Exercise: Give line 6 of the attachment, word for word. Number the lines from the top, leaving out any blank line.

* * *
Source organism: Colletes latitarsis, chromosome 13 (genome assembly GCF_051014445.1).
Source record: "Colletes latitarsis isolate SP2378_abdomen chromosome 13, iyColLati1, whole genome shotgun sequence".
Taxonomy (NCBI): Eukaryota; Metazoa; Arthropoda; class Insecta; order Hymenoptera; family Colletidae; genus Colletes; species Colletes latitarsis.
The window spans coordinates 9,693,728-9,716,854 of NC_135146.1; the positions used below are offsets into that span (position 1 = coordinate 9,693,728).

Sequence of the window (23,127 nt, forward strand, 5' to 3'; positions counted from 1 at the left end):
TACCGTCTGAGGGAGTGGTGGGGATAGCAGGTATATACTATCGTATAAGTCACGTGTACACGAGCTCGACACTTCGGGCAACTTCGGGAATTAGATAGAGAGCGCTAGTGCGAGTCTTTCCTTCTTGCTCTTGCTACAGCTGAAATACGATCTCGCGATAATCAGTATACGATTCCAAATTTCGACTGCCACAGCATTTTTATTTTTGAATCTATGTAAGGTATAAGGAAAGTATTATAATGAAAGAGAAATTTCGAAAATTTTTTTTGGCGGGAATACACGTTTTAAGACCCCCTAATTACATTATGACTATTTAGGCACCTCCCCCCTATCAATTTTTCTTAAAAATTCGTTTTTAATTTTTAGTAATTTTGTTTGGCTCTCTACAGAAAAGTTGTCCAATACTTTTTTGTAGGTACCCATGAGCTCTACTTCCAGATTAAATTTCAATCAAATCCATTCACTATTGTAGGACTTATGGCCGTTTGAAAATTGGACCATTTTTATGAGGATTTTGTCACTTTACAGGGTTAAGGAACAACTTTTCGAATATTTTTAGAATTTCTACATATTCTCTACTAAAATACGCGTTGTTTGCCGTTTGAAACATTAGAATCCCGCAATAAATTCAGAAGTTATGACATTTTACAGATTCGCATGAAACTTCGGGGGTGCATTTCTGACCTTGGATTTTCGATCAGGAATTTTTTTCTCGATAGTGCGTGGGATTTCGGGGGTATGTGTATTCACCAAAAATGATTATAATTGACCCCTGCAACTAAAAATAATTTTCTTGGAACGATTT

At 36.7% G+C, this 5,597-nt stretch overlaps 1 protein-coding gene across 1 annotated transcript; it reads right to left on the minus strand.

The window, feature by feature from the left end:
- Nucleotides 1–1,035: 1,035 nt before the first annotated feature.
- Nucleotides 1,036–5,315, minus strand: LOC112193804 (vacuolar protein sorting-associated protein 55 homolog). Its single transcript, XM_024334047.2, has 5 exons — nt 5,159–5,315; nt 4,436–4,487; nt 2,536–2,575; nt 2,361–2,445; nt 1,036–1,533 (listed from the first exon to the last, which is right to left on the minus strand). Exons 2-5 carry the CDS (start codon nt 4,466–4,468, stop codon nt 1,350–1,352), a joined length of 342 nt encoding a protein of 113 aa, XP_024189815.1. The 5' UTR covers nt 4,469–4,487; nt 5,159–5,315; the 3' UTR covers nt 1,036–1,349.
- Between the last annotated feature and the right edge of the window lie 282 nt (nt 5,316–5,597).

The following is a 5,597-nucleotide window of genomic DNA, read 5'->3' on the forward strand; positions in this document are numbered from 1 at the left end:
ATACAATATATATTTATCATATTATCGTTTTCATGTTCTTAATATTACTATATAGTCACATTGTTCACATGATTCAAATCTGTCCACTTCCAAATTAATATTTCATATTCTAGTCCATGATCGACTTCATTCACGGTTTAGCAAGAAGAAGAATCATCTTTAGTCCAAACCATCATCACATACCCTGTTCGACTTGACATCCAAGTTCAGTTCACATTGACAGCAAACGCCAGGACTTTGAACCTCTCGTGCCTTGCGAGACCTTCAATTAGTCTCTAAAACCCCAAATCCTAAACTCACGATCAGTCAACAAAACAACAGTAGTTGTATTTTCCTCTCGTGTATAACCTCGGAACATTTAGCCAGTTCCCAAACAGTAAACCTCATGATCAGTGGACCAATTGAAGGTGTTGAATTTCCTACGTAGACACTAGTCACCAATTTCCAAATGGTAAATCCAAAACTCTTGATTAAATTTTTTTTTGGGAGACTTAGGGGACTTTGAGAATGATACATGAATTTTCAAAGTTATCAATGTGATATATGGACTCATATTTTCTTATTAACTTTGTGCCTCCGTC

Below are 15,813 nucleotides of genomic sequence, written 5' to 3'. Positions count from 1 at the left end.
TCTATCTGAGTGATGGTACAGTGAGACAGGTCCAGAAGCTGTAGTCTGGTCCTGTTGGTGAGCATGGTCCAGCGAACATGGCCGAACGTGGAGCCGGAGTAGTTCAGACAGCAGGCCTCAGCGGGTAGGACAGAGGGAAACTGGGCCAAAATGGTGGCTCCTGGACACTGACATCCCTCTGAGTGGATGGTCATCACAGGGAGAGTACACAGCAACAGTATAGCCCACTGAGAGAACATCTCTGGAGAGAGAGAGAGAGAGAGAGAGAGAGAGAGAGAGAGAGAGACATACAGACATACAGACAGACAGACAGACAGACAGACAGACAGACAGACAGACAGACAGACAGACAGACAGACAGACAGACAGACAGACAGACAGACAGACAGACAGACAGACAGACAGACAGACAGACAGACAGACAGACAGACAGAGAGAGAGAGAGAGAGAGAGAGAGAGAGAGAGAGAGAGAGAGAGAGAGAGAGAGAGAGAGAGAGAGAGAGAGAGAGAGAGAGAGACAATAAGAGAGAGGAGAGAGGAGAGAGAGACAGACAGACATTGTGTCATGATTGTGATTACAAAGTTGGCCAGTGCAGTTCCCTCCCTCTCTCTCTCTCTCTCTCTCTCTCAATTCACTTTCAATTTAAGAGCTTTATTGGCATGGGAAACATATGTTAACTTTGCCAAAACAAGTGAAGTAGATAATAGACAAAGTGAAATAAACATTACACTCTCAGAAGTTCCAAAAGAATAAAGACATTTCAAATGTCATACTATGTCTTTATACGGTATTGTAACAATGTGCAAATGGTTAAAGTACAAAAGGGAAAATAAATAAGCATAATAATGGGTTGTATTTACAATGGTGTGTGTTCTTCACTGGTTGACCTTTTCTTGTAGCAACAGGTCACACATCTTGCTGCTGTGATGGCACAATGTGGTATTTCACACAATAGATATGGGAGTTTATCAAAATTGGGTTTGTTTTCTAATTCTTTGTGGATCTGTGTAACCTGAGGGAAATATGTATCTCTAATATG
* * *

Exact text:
TACCGTCTGAGGGAGTGGTGGGGATAGCAGGTATATACTATCGTATAAGTCACGTGTACACGAGCTCGACACTTCGGGCAACTTCGGGAATTAGATAGAGAGCGCTAGTGCGAGTCTTTCCTTCTTGCTCTTGCTACAGCTGAAATACGATCTCGCGATAATCAGTATACGATTCCAAATTTCGACTGCCACAGCATTTTTATTTTTGAATCTATGTAAGGTATAAGGAAAGTATTATAATGAAAGAGAAATTTCGAAAATTTTTTTTGGCGGGAATACACGTTTTAAGACCCCCTAATTACATTATGACTATTTAGGCACCTCCCCCCTATCAATTTTTCTTAAAAATTCGTTTTTAATTTTTAGTAATTTTGTTTGGCTCTCTACAGAAAAGTTGTCCAATACTTTTTTGTAGGTACCCATGAGCTCTACTTCCAGATTAAATTTCAATCAAATCCATTCACTATTGTAGGACTTATGGCCGTTTGAAAATTGGACCATTTTTATGAGGATTTTGTCACTTTACAGGGTTAAGGAACAACTTTTCGAATATTTTTAGAATTTCTACATATTCTCTACTAAAATACGCGTTGTTTGCCGTTTGAAACATTAGAATCCCGCAATAAATTCAGAAGTTATGACATTTTACAGATTCGCATGAAACTTCGGGGGTGCATTTCTGACCTTGGATTTTCGATCAGGAATTTTTTTCTCGATAGTGCGTGGGATTTCGGGGGTATGTGTATTCACCAAAAATGATTATAATTGACCCCTGCAACTAAAAATAATTTTCTTGGAACGATTT